There was speculation that TikTok would be buying a table at the Met Gala this year. Whilst the concept would have been laughable a couple of years ago, in 2022, it actually isn’t that far-fetched. Although traditionally tables are bought (at great expense) by fashion houses, who invite guests that will wear their designs, recent years have seen online and tech companies start buying tables, as well as big TikTok-ers being invited to, notoriously, fashion’s most exclusive event.
In some ways, it was to be expected: this season of awards has seen famous faces from the app grace the various red carpets as well as line them, interviewing attendees and advertising their presence at the events. Take The Oscars – another ‘exclusive’ event in the arts, which this year partnered with TikTok to attract younger audiences and combat its decline in views. Although Will Smith did a lot of the heavy lifting in terms of making sure the ratings, ahem, hit this year, another factor was undoubtedly the influx of TikTok-ers who brought a fresh perspective to proceedings – and perhaps none so powerfully as Emily Uribe.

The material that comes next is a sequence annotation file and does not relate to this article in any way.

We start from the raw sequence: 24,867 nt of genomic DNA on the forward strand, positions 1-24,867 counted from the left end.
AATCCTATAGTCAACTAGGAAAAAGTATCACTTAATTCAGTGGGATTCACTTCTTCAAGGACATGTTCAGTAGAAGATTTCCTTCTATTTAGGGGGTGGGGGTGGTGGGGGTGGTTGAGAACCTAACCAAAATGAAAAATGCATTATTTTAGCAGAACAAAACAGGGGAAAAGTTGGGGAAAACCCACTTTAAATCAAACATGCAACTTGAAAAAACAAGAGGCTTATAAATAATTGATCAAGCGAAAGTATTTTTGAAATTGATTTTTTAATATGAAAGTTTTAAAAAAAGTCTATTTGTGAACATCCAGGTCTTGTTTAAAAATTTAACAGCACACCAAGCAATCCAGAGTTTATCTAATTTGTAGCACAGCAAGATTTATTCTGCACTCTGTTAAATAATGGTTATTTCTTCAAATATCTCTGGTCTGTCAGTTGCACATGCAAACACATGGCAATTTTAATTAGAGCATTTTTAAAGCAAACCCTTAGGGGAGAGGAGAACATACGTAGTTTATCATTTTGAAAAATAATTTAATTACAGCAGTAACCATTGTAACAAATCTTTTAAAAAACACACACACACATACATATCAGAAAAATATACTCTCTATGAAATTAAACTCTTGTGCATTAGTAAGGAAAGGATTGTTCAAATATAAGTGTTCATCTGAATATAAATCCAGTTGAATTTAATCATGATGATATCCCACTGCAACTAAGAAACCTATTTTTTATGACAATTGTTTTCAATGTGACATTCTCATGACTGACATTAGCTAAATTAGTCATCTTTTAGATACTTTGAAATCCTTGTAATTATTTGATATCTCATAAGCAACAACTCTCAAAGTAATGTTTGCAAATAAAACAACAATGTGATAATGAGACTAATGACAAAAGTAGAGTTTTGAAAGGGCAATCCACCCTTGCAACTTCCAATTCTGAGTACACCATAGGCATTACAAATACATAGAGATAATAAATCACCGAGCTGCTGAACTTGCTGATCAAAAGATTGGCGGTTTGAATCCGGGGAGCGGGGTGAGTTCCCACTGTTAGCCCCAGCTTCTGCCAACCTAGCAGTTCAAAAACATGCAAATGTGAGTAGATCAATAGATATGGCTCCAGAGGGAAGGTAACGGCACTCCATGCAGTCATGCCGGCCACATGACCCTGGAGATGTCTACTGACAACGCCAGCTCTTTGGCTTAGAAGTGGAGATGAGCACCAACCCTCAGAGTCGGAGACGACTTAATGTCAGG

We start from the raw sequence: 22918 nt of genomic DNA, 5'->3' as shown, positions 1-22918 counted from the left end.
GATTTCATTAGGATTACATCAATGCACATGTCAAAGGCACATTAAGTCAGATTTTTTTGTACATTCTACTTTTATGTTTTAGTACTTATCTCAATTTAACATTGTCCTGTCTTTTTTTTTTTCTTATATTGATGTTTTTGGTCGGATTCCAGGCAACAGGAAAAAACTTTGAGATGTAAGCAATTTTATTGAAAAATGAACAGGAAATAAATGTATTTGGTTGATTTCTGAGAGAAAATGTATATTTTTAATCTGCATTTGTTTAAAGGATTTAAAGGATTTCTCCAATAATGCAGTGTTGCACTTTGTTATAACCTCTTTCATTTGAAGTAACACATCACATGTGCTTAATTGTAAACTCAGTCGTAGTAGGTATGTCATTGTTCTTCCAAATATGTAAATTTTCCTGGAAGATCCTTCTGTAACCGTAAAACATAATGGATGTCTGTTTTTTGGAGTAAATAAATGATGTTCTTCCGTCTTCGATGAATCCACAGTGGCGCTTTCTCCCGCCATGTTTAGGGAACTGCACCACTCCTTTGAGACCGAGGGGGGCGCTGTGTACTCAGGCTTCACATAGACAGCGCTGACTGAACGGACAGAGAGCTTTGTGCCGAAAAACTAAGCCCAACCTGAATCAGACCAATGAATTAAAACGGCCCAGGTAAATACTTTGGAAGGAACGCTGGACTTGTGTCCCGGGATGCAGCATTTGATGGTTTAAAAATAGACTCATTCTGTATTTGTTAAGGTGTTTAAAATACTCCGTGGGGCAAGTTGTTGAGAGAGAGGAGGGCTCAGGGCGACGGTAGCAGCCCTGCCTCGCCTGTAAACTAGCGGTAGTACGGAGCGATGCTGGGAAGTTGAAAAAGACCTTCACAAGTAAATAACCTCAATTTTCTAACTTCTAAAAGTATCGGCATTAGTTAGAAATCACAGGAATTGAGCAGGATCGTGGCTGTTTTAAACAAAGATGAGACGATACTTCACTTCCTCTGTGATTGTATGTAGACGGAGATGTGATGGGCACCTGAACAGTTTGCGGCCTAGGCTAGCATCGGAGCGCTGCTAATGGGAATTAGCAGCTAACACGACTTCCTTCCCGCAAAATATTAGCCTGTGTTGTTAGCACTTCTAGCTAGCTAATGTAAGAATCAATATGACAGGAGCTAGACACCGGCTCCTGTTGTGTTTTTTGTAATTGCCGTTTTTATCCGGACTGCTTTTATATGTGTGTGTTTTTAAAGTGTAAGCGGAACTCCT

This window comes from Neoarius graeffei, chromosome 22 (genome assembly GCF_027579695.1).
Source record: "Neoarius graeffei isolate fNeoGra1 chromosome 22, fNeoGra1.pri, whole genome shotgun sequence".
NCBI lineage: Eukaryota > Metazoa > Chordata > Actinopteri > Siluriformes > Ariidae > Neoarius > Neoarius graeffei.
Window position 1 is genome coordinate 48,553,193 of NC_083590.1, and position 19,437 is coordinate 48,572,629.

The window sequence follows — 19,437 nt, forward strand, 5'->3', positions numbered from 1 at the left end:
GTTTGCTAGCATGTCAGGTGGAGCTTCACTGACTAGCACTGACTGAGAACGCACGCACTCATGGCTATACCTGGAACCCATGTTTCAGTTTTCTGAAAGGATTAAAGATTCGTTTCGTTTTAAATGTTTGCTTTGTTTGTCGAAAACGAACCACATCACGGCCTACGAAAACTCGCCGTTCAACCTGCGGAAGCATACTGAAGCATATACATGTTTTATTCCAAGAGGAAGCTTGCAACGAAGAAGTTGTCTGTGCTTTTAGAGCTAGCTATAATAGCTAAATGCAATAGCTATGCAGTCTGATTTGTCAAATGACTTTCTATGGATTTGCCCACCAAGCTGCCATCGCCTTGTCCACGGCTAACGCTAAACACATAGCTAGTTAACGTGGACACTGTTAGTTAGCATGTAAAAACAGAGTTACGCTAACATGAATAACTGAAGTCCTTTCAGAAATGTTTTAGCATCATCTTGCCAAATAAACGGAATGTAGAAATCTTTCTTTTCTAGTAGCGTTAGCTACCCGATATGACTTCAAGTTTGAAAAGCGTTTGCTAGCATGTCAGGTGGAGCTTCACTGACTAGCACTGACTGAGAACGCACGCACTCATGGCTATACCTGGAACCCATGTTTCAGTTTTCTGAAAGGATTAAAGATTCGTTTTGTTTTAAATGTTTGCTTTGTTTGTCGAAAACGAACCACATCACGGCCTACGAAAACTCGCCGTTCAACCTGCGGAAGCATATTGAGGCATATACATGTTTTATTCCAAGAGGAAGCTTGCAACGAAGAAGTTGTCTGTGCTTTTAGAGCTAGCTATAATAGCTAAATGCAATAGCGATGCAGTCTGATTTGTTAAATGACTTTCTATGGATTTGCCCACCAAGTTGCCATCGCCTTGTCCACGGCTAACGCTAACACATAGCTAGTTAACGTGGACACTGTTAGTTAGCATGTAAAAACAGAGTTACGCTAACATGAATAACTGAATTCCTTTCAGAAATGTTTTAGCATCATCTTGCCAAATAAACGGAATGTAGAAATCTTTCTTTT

Emily Uribe rose to prominence on the app for her videos in which she acts out being interviewed by various talk show hosts, replicating celebrities on live, or being questioned on the red carpet. With her sketches gaining millions of views, Uribe’s ability to capture the nuances and exact tone of countless celebrities when being interviewed on prime time TV has earnt her a loyal following and notoriety of her own on the app.
Although ad-libbing and constructing the anecdotes herself, Emily’s sketches point out and poke fun at this genre of entertainment, all from the comfort of her own home. So when she was invited by TikTok to interview attendees of The Oscars, TikTok as a whole seemed to enter a new era: Emily had superseded her own parodies, interviewee became interviewer, and she embodied the phrase fake it til you make it.
Seeing Emily’s success has no doubt inspired a whole legion of other creators on the app, too. Georgina Johnson, 21 year old actor, is doing the same on the app. Gaining popularity over lockdown for her scarily-accurate faux interviews on Zoom, she too is spearheading the ‘meta-celebrity’ movement, or faking it ‘til she makes it. Robyn, aka @girlbosstown, is also doing something similar – offering “PR moves” for celebrities and companies, as well as reacting to red carpet looks and crucial moments in pop culture “from her couch”, which has landed her presenting jobs and nearly 500k followers on TikTok.
Perhaps it’s not news that in 2022, fame can come from all angles – but this new generation of celebrities producing sketches that land them high-profile jobs offline present a new frontier for entertainment at large.
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